When the chip 100 appears in the field of view of the TV camera and the fine positioning system begins operation, the most likely position of the chip 100 is somewhere between the position marker zones and generally as shown in FIG. 2. Therefore, neither of the zones 104 nor 108 will coincide with a reflective image of gold beam leads 106 or 110, respectively. However, it is possible, due to the positioning tolerances of the carrier 50, that either one or even both of the beam leads 106 or 110 might be positioned in coincidence with its associated position marker zone. If the chip 100 is badly skewed and rotated somewhat clockwise from the position shown in FIG. 2, both position markers 104 and 108 might coincide with a reflective gold image. Therefore, the logic system of FIG. 6 must be prepared to analyze and position the chip 100 under any one of these four possible conditions.
When the logic system of FIG. 6 turns ON and finds that both of the bistable multivibrators 196 and 198 are in the 0 state, the gold in neither zone wire 206 is energized. This energization signal passes through the OR-gate 218 and the inhibit gate 220 to the go up wire 222 which commands the positioning table to move the chip up, as viewed in FIG. 2. This same signal passes through a nominal delay 254 and provides one of inputs for an enable AND-gate 256.
As the chip 100 moves up in FIG. 2, the image of the gold beam lead 106 eventually touches the upper position marker zone 104, causing the upper retention bistable multivibrator 240 to be set to its 1 state. Before the nominal delay 254 can remove the energization from the AND-gate 256, the output of the upper retention bistable multivibrator 240 is sent on an "upper transistion sensed" wire 258 to the other input of the enable AND-gate 256 which thus sends an energization through an enable OR-gate 260 to the enable input of a counter 262. The counter 262 has a retentive input such that it remembers that it has been enabled and continues to be enabled until it is disabled. This retention feature is preferably supplied by a simple flip-flop or bistable multivibrator.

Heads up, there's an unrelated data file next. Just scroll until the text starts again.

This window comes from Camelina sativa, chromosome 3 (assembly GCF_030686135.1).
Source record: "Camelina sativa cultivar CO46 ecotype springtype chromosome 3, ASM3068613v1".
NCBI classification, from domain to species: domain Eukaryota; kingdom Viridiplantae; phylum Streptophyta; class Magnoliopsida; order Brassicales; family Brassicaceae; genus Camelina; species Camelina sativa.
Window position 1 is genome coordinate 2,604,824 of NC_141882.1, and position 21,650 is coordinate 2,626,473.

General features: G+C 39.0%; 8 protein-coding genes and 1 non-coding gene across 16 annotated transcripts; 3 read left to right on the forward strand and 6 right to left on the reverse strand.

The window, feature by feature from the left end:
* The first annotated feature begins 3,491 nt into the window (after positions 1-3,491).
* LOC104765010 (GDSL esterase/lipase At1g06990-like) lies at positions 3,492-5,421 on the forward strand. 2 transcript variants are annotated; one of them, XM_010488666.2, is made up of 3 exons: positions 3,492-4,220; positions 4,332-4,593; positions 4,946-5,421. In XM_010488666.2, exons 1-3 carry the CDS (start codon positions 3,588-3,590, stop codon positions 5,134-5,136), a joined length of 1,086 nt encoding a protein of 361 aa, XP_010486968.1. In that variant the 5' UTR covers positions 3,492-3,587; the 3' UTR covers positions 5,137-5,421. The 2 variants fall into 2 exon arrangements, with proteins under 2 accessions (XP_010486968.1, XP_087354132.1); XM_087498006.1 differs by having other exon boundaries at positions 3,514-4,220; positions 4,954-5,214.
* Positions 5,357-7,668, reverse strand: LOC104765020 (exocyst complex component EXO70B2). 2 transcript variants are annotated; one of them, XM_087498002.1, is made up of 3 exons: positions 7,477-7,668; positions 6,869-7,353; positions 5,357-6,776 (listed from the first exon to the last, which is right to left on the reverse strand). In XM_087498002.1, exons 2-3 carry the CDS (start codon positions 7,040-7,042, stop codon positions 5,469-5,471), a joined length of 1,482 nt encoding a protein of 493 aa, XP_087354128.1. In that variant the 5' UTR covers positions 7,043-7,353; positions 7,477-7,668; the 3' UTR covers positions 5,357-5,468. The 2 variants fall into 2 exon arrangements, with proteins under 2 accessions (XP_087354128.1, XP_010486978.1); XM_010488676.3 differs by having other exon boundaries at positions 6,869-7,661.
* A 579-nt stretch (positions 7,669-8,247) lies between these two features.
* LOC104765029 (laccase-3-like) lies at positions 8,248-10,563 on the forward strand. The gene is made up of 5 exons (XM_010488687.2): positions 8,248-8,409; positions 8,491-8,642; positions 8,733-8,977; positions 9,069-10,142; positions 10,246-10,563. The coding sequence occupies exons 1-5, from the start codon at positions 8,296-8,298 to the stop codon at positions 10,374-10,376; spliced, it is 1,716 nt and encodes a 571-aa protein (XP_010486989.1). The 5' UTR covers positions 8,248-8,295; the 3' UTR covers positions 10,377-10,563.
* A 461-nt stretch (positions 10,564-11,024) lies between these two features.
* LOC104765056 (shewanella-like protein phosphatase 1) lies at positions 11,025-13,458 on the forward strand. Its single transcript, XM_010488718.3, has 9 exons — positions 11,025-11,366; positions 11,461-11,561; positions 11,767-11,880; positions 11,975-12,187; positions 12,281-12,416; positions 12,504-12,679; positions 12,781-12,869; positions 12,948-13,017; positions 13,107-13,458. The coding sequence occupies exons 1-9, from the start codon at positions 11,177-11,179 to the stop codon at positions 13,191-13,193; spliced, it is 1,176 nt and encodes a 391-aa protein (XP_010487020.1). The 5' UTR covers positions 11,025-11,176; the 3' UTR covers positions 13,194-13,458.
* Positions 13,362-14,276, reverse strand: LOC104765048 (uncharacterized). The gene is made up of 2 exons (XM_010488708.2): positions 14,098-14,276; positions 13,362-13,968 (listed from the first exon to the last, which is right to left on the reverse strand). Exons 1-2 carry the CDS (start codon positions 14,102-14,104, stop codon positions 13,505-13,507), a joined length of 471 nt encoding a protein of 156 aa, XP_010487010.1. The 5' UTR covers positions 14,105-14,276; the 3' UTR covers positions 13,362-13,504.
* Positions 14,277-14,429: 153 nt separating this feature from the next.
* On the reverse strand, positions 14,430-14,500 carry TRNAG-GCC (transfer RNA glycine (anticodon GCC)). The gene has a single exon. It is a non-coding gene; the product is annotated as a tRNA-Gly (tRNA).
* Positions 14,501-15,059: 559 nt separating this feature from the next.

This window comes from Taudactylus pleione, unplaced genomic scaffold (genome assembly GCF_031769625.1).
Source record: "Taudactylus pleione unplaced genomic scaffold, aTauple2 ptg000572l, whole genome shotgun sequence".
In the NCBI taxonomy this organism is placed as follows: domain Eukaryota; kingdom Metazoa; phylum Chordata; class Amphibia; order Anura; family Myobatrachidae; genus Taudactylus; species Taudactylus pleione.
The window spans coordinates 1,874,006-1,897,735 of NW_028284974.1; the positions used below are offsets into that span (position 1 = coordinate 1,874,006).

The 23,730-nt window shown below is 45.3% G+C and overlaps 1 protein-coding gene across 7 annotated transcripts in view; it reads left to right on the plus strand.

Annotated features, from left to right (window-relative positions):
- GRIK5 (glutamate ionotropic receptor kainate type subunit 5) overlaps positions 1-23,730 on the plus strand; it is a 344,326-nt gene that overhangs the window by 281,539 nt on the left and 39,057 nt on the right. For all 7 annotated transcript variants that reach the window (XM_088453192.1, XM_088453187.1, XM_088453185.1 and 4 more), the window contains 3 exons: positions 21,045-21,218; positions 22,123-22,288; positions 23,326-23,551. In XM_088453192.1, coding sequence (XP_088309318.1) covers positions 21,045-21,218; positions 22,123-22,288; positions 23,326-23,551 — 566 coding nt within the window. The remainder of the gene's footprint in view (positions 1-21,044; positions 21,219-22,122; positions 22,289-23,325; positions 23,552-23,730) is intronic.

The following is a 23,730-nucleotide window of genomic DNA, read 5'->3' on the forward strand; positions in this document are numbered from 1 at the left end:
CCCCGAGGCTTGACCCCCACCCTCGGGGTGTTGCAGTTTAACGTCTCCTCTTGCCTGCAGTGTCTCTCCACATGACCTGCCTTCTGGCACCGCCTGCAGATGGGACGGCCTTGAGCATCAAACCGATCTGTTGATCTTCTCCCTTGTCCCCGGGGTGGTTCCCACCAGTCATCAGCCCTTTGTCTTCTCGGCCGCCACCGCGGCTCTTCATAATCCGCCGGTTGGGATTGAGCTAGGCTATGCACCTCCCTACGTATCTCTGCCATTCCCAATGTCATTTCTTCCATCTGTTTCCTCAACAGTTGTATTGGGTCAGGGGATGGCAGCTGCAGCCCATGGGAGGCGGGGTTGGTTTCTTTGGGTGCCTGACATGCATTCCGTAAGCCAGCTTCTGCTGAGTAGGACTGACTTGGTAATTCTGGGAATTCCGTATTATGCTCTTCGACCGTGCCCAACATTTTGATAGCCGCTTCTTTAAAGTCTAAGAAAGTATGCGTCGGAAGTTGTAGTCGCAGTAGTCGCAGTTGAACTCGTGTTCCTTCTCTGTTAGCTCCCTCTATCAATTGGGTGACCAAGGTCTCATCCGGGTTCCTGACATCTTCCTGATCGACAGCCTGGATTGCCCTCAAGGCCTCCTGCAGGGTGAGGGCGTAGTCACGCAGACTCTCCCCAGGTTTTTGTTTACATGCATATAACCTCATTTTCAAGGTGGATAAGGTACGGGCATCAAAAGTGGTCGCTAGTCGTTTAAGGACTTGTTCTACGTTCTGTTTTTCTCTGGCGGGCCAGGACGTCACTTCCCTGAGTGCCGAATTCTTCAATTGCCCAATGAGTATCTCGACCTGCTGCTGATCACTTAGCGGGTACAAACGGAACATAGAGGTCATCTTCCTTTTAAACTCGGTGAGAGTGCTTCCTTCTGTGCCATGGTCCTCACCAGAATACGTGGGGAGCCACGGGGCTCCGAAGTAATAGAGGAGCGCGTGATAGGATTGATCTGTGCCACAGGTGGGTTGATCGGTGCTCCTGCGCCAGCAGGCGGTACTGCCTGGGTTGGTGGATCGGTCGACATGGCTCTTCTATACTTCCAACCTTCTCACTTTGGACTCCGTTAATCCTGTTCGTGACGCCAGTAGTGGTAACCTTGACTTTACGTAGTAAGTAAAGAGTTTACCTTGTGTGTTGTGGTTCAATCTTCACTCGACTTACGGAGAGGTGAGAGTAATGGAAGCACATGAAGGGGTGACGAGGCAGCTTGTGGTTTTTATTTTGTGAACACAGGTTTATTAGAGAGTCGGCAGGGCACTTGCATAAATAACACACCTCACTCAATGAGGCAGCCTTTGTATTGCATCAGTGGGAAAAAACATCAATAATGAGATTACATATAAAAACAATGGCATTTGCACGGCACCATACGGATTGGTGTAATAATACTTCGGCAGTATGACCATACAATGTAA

Since the upper position marker zone 104 is now sensing a coincide with gold, the upper bistable multivibration 196 is in its 1 state and the gold in upper zone wire 208 is energized. This sends an energization signal through the OR gate 210 and the normally-energized AND-gate 212 to the go down wire 214 which tells the mechanical positioning table to move the chip 100 in the down direction, as viewed in FIG. 2.
It will be evident that as soon as the positioning table begins moving the chip 100 down, gold will no longer coincide with the upper position marker zone 104. Therefore, the upper transition sensed wire 258 is connected to provide another input to the OR-gate 210 which assures that the OR-gate 210 will produce a go down signal any time that the upper transistion has been sensed.
As the chip 100 moves down in FIG. 2 one pulse is delivered to the counter 262 for each unit of movement of the positioning table in the down direction. Also, the go down signal on the go down wire 214, after passing through a nominal delay 264 sets a direction bistable multivibrator 266 to its 1 state to indicate that the table is now moving down.
The table continues to move down until the image of the gold beam lead 110 coincides with the lower position marker zone 108. At this time the lower retention bistable multivibrator 252 is set to its 1 state and provides an output on its normal terminal on a lower transition sensed wire 268 to provide one of the inputs to a stop AND-gate 270, the other input of which is provided by the go down wire 214. The output of the stop AND-gate 270 provides one input to another stop AND-gate 272, the other input of which is connected to the upper transistion sensed wire 258. Therefore, the stop AND-gate 272 provides an output to a stop OR-gate 274 to stop the counter 262. The output of the counter 262 is then divided by two in a divider circuit 276. The output of the divider circuit 267 indicates to the mechanical positioning table how far it is to move in order to center the chip 100 in the up and down direction (in FIG. 2) between the position marker zones 104 and 108. The direction bistable multivibrator 266 tells the mechanical positioning table control system which way the table should be moved. The output from the stop OR-gate 274 issues a "react" signal that triggers the table control system to initiate the table movement. Also, the output of the counter 262 is sent to a subtract circuit 278 which performs a subtraction operation using the contents of the counter 262 and the contents of the corresponding counter for the corresponding system of FIG. 6 associated with the left-right positioning of the chip 100. The output of the subtract circuit 278 is proportional to the rotational misalignment of the chip 100 and controls the θ table 60 to rotate the chip appropriately. Since the θ table 60, the mirror head 72, and the bonding head 82 are all coaxial, no X-Y misalignment is introduced by this θ correction.